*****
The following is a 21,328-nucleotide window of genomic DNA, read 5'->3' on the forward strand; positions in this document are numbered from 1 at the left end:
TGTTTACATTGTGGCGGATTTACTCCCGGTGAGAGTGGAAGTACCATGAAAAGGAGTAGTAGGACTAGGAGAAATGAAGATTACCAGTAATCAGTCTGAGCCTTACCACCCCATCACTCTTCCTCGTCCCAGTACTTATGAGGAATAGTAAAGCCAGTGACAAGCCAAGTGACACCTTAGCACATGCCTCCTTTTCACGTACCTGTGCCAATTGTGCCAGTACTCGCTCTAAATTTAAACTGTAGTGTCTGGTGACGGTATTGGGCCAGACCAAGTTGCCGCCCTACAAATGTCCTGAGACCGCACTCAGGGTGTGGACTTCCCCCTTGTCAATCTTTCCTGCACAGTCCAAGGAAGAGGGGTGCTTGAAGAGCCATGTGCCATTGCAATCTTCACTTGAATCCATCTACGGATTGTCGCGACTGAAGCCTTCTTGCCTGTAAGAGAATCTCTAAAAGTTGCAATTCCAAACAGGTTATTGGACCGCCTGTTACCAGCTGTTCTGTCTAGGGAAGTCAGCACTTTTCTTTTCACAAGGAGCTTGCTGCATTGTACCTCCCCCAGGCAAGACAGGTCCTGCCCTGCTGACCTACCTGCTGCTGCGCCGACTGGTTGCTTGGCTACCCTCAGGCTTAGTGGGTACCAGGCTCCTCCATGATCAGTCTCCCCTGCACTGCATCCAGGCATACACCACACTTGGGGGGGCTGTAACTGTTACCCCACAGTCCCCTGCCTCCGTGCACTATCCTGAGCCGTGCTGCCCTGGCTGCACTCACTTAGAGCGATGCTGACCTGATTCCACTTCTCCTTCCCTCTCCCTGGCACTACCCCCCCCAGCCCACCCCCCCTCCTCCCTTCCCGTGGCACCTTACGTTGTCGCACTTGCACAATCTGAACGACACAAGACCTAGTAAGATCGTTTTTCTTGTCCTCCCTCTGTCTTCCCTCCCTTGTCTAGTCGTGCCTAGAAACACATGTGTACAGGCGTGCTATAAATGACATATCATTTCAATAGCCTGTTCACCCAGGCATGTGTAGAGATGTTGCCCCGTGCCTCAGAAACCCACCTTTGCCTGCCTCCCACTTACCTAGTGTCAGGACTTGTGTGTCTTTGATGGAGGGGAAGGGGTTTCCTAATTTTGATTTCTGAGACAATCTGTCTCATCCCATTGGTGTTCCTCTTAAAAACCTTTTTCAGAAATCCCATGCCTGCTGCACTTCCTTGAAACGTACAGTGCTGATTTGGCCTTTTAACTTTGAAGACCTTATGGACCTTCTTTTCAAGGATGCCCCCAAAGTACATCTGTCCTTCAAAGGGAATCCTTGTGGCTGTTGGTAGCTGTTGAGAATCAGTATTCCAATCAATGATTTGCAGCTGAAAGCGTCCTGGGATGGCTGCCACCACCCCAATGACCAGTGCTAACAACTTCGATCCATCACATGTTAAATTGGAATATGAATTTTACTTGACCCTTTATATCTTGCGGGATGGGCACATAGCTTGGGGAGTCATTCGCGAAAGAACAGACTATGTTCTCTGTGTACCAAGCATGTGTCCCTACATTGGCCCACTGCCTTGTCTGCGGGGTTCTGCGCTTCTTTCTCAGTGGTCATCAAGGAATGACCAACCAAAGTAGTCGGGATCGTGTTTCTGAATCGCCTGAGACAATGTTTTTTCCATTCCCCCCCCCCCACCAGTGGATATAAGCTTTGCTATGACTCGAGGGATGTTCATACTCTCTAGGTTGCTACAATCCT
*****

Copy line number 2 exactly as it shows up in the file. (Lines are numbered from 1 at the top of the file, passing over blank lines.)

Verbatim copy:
TGTTTACATTGTGGCGGATTTACTCCCGGTGAGAGTGGAAGTACCATGAAAAGGAGTAGTAGGACTAGGAGAAATGAAGATTACCAGTAATCAGTCTGAGCCTTACCACCCCATCACTCTTCCTCGTCCCAGTACTTATGAGGAATAGTAAAGCCAGTGACAAGCCAAGTGACACCTTAGCACATGCCTCCTTTTCACGTACCTGTGCCAATTGTGCCAGTACTCGCTCTAAATTTAAACTGTAGTGTCTGGTGACGGTATTGGGCCAGACCAAGTTGCCGCCCTACAAATGTCCTGAGACCGCACTCAGGGTGTGGACTTCCCCCTTGTCAATCTTTCCTGCACAGTCCAAGGAAGAGGGGTGCTTGAAGAGCCATGTGCCATTGCAATCTTCACTTGAATCCATCTACGGATTGTCGCGACTGAAGCCTTCTTGCCTGTAAGAGAATCTCTAAAAGTTGCAATTCCAAACAGGTTATTGGACCGCCTGTTACCAGCTGTTCTGTCTAGGGAAGTCAGCACTTTTCTTTTCACAAGGAGCTTGCTGCATTGTACCTCCCCCAGGCAAGACAGGTCCTGCCCTGCTGACCTACCTGCTGCTGCGCCGACTGGTTGCTTGGCTACCCTCAGGCTTAGTGGGTACCAGGCTCCTCCATGATCAGTCTCCCCTGCACTGCATCCAGGCATACACCACACTTGGGGGGGCTGTAACTGTTACCCCACAGTCCCCTGCCTCCGTGCACTATCCTGAGCCGTGCTGCCCTGGCTGCACTCACTTAGAGCGATGCTGACCTGATTCCACTTCTCCTTCCCTCTCCCTGGCACTACCCCCCCCAGCCCACCCCCCCTCCTCCCTTCCCGTGGCACCTTACGTTGTCGCACTTGCACAATCTGAACGACACAAGACCTAGTAAGATCGTTTTTCTTGTCCTCCCTCTGTCTTCCCTCCCTTGTCTAGTCGTGCCTAGAAACACATGTGTACAGGCGTGCTATAAATGACATATCATTTCAATAGCCTGTTCACCCAGGCATGTGTAGAGATGTTGCCCCGTGCCTCAGAAACCCACCTTTGCCTGCCTCCCACTTACCTAGTGTCAGGACTTGTGTGTCTTTGATGGAGGGGAAGGGGTTTCCTAATTTTGATTTCTGAGACAATCTGTCTCATCCCATTGGTGTTCCTCTTAAAAACCTTTTTCAGAAATCCCATGCCTGCTGCACTTCCTTGAAACGTACAGTGCTGATTTGGCCTTTTAACTTTGAAGACCTTATGGACCTTCTTTTCAAGGATGCCCCCAAAGTACATCTGTCCTTCAAAGGGAATCCTTGTGGCTGTTGGTAGCTGTTGAGAATCAGTATTCCAATCAATGATTTGCAGCTGAAAGCGTCCTGGGATGGCTGCCACCACCCCAATGACCAGTGCTAACAACTTCGATCCATCACATGTTAAATTGGAATATGAATTTTACTTGACCCTTTATATCTTGCGGGATGGGCACATAGCTTGGGGAGTCATTCGCGAAAGAACAGACTATGTTCTCTGTGTACCAAGCATGTGTCCCTACATTGGCCCACTGCCTTGTCTGCGGGGTTCTGCGCTTCTTTCTCAGTGGTCATCAAGGAATGACCAACCAAAGTAGTCGGGATCGTGTTTCTGAATCGCCTGAGACAATGTTTTTTCCATTCCCCCCCCCCCACCAGTGGATATAAGCTTTGCTATGACTCGAGGGATGTTCATACTCTCTAGGTTGCTACAATCCT